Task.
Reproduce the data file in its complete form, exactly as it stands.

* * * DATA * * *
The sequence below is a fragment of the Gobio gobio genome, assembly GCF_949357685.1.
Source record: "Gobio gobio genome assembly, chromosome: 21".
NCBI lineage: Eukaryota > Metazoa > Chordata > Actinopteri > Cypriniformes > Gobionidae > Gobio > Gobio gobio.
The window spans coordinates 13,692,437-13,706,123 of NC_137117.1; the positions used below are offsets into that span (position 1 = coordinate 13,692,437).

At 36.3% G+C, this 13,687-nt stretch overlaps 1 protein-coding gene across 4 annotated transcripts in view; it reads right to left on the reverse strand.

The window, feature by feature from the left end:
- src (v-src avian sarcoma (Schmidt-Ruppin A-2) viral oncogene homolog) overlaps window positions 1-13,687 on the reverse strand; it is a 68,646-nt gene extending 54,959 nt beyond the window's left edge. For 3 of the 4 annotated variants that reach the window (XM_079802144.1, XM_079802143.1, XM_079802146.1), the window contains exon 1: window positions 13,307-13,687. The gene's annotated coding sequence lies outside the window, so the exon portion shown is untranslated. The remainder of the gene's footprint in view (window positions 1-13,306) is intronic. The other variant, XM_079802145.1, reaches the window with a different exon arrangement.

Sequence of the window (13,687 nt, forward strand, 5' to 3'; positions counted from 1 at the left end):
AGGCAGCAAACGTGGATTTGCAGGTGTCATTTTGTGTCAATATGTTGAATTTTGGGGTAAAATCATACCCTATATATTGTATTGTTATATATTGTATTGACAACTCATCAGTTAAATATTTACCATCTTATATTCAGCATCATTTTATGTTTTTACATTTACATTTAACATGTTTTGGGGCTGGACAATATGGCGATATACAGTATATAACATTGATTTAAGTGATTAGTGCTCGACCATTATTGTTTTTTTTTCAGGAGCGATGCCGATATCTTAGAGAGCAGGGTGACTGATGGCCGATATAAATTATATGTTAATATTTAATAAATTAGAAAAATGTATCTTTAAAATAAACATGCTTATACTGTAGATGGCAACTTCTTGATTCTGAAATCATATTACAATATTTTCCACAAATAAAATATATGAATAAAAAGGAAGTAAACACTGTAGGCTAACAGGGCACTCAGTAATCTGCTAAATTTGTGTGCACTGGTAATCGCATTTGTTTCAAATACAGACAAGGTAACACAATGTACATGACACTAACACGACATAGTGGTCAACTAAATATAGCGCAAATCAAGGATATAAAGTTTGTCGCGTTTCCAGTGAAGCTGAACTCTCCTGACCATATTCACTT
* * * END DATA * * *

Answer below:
The sequence below is a fragment of the Gobio gobio genome, assembly GCF_949357685.1.
Source record: "Gobio gobio genome assembly, chromosome: 21".
NCBI lineage: Eukaryota > Metazoa > Chordata > Actinopteri > Cypriniformes > Gobionidae > Gobio > Gobio gobio.
The window spans coordinates 13,692,437-13,706,123 of NC_137117.1; the positions used below are offsets into that span (position 1 = coordinate 13,692,437).

At 36.3% G+C, this 13,687-nt stretch overlaps 1 protein-coding gene across 4 annotated transcripts in view; it reads right to left on the reverse strand.

The window, feature by feature from the left end:
- src (v-src avian sarcoma (Schmidt-Ruppin A-2) viral oncogene homolog) overlaps window positions 1-13,687 on the reverse strand; it is a 68,646-nt gene extending 54,959 nt beyond the window's left edge. For 3 of the 4 annotated variants that reach the window (XM_079802144.1, XM_079802143.1, XM_079802146.1), the window contains exon 1: window positions 13,307-13,687. The gene's annotated coding sequence lies outside the window, so the exon portion shown is untranslated. The remainder of the gene's footprint in view (window positions 1-13,306) is intronic. The other variant, XM_079802145.1, reaches the window with a different exon arrangement.

Sequence of the window (13,687 nt, forward strand, 5' to 3'; positions counted from 1 at the left end):
AGGCAGCAAACGTGGATTTGCAGGTGTCATTTTGTGTCAATATGTTGAATTTTGGGGTAAAATCATACCCTATATATTGTATTGTTATATATTGTATTGACAACTCATCAGTTAAATATTTACCATCTTATATTCAGCATCATTTTATGTTTTTACATTTACATTTAACATGTTTTGGGGCTGGACAATATGGCGATATACAGTATATAACATTGATTTAAGTGATTAGTGCTCGACCATTATTGTTTTTTTTTCAGGAGCGATGCCGATATCTTAGAGAGCAGGGTGACTGATGGCCGATATAAATTATATGTTAATATTTAATAAATTAGAAAAATGTATCTTTAAAATAAACATGCTTATACTGTAGATGGCAACTTCTTGATTCTGAAATCATATTACAATATTTTCCACAAATAAAATATATGAATAAAAAGGAAGTAAACACTGTAGGCTAACAGGGCACTCAGTAATCTGCTAAATTTGTGTGCACTGGTAATCGCATTTGTTTCAAATACAGACAAGGTAACACAATGTACATGACACTAACACGACATAGTGGTCAACTAAATATAGCGCAAATCAAGGATATAAAGTTTGTCGCGTTTCCAGTGAAGCTGAACTCTCCTGACCATATTCACTT